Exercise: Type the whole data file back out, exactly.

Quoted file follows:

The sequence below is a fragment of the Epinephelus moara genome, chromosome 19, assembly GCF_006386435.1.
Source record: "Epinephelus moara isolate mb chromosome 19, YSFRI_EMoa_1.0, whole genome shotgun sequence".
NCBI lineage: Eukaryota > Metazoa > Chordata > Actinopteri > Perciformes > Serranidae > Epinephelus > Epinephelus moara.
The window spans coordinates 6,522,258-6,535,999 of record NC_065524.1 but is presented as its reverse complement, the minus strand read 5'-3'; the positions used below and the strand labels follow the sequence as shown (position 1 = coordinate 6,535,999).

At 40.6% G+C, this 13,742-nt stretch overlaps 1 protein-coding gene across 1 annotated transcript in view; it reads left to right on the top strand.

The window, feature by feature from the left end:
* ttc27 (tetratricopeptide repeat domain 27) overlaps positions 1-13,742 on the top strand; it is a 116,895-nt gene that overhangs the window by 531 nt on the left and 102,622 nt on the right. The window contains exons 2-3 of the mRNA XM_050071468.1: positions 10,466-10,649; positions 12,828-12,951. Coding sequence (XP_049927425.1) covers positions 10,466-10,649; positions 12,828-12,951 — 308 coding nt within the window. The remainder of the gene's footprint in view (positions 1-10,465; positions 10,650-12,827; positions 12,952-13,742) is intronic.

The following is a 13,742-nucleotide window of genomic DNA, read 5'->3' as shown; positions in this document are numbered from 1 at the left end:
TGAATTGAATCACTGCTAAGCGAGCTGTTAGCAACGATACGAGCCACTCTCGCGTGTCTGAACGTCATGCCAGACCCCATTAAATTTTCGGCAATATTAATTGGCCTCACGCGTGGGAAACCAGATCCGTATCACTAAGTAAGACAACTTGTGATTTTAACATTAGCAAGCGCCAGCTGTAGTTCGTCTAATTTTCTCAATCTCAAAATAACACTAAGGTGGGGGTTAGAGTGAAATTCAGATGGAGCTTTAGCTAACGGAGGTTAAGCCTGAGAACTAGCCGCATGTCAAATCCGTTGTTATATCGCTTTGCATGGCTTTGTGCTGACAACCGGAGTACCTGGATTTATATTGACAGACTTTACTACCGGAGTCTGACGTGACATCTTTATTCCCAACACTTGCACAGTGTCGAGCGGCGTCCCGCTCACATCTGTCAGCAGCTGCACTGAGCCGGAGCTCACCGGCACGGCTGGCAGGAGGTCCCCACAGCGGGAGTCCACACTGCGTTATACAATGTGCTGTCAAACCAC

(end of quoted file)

The sequence below is a fragment of the Epinephelus moara genome, chromosome 19, assembly GCF_006386435.1.
Source record: "Epinephelus moara isolate mb chromosome 19, YSFRI_EMoa_1.0, whole genome shotgun sequence".
NCBI lineage: Eukaryota > Metazoa > Chordata > Actinopteri > Perciformes > Serranidae > Epinephelus > Epinephelus moara.
The window spans coordinates 6,522,258-6,535,999 of record NC_065524.1 but is presented as its reverse complement, the minus strand read 5'-3'; the positions used below and the strand labels follow the sequence as shown (position 1 = coordinate 6,535,999).

At 40.6% G+C, this 13,742-nt stretch overlaps 1 protein-coding gene across 1 annotated transcript in view; it reads left to right on the top strand.

The window, feature by feature from the left end:
* ttc27 (tetratricopeptide repeat domain 27) overlaps positions 1-13,742 on the top strand; it is a 116,895-nt gene that overhangs the window by 531 nt on the left and 102,622 nt on the right. The window contains exons 2-3 of the mRNA XM_050071468.1: positions 10,466-10,649; positions 12,828-12,951. Coding sequence (XP_049927425.1) covers positions 10,466-10,649; positions 12,828-12,951 — 308 coding nt within the window. The remainder of the gene's footprint in view (positions 1-10,465; positions 10,650-12,827; positions 12,952-13,742) is intronic.

The following is a 13,742-nucleotide window of genomic DNA, read 5'->3' as shown; positions in this document are numbered from 1 at the left end:
TGAATTGAATCACTGCTAAGCGAGCTGTTAGCAACGATACGAGCCACTCTCGCGTGTCTGAACGTCATGCCAGACCCCATTAAATTTTCGGCAATATTAATTGGCCTCACGCGTGGGAAACCAGATCCGTATCACTAAGTAAGACAACTTGTGATTTTAACATTAGCAAGCGCCAGCTGTAGTTCGTCTAATTTTCTCAATCTCAAAATAACACTAAGGTGGGGGTTAGAGTGAAATTCAGATGGAGCTTTAGCTAACGGAGGTTAAGCCTGAGAACTAGCCGCATGTCAAATCCGTTGTTATATCGCTTTGCATGGCTTTGTGCTGACAACCGGAGTACCTGGATTTATATTGACAGACTTTACTACCGGAGTCTGACGTGACATCTTTATTCCCAACACTTGCACAGTGTCGAGCGGCGTCCCGCTCACATCTGTCAGCAGCTGCACTGAGCCGGAGCTCACCGGCACGGCTGGCAGGAGGTCCCCACAGCGGGAGTCCACACTGCGTTATACAATGTGCTGTCAAACCAC